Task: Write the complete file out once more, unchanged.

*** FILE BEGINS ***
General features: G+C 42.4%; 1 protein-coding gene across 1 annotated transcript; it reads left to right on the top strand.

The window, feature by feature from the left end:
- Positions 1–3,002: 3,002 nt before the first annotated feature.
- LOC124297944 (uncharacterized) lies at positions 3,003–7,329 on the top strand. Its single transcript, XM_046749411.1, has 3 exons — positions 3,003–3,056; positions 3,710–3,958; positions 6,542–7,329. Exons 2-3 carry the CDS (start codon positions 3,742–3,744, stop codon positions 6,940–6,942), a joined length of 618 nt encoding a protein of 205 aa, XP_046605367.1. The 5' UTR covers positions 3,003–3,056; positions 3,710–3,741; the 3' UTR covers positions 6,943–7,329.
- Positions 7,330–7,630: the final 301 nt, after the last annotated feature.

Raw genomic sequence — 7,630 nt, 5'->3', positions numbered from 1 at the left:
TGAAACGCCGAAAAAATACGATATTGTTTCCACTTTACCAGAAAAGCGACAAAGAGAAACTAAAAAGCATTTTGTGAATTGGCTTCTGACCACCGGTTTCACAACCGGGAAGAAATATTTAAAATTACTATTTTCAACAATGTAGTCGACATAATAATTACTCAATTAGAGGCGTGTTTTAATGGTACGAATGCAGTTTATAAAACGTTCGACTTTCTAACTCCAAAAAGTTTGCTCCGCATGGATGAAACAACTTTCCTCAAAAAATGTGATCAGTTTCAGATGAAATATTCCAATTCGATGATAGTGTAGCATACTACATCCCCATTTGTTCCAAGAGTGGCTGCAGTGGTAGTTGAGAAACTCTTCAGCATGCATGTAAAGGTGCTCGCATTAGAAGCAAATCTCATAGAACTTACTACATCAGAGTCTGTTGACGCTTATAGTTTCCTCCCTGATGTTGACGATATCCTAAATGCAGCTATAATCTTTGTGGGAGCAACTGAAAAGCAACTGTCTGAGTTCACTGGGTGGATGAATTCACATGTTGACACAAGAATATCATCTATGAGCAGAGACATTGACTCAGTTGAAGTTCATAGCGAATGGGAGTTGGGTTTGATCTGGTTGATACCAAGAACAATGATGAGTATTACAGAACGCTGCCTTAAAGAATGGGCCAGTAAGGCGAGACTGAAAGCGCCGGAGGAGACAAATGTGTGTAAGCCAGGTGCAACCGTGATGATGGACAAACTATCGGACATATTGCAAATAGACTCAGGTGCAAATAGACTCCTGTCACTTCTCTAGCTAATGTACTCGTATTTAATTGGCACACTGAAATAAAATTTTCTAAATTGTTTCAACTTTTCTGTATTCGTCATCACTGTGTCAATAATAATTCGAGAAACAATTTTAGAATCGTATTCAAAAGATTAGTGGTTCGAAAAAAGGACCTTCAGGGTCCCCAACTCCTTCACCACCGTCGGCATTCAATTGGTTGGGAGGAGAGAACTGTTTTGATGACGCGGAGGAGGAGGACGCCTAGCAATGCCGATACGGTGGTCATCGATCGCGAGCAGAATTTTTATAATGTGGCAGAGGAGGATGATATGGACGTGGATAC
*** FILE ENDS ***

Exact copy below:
General features: G+C 42.4%; 1 protein-coding gene across 1 annotated transcript; it reads left to right on the top strand.

The window, feature by feature from the left end:
- Positions 1–3,002: 3,002 nt before the first annotated feature.
- LOC124297944 (uncharacterized) lies at positions 3,003–7,329 on the top strand. Its single transcript, XM_046749411.1, has 3 exons — positions 3,003–3,056; positions 3,710–3,958; positions 6,542–7,329. Exons 2-3 carry the CDS (start codon positions 3,742–3,744, stop codon positions 6,940–6,942), a joined length of 618 nt encoding a protein of 205 aa, XP_046605367.1. The 5' UTR covers positions 3,003–3,056; positions 3,710–3,741; the 3' UTR covers positions 6,943–7,329.
- Positions 7,330–7,630: the final 301 nt, after the last annotated feature.

Raw genomic sequence — 7,630 nt, 5'->3', positions numbered from 1 at the left:
TGAAACGCCGAAAAAATACGATATTGTTTCCACTTTACCAGAAAAGCGACAAAGAGAAACTAAAAAGCATTTTGTGAATTGGCTTCTGACCACCGGTTTCACAACCGGGAAGAAATATTTAAAATTACTATTTTCAACAATGTAGTCGACATAATAATTACTCAATTAGAGGCGTGTTTTAATGGTACGAATGCAGTTTATAAAACGTTCGACTTTCTAACTCCAAAAAGTTTGCTCCGCATGGATGAAACAACTTTCCTCAAAAAATGTGATCAGTTTCAGATGAAATATTCCAATTCGATGATAGTGTAGCATACTACATCCCCATTTGTTCCAAGAGTGGCTGCAGTGGTAGTTGAGAAACTCTTCAGCATGCATGTAAAGGTGCTCGCATTAGAAGCAAATCTCATAGAACTTACTACATCAGAGTCTGTTGACGCTTATAGTTTCCTCCCTGATGTTGACGATATCCTAAATGCAGCTATAATCTTTGTGGGAGCAACTGAAAAGCAACTGTCTGAGTTCACTGGGTGGATGAATTCACATGTTGACACAAGAATATCATCTATGAGCAGAGACATTGACTCAGTTGAAGTTCATAGCGAATGGGAGTTGGGTTTGATCTGGTTGATACCAAGAACAATGATGAGTATTACAGAACGCTGCCTTAAAGAATGGGCCAGTAAGGCGAGACTGAAAGCGCCGGAGGAGACAAATGTGTGTAAGCCAGGTGCAACCGTGATGATGGACAAACTATCGGACATATTGCAAATAGACTCAGGTGCAAATAGACTCCTGTCACTTCTCTAGCTAATGTACTCGTATTTAATTGGCACACTGAAATAAAATTTTCTAAATTGTTTCAACTTTTCTGTATTCGTCATCACTGTGTCAATAATAATTCGAGAAACAATTTTAGAATCGTATTCAAAAGATTAGTGGTTCGAAAAAAGGACCTTCAGGGTCCCCAACTCCTTCACCACCGTCGGCATTCAATTGGTTGGGAGGAGAGAACTGTTTTGATGACGCGGAGGAGGAGGACGCCTAGCAATGCCGATACGGTGGTCATCGATCGCGAGCAGAATTTTTATAATGTGGCAGAGGAGGATGATATGGACGTGGATAC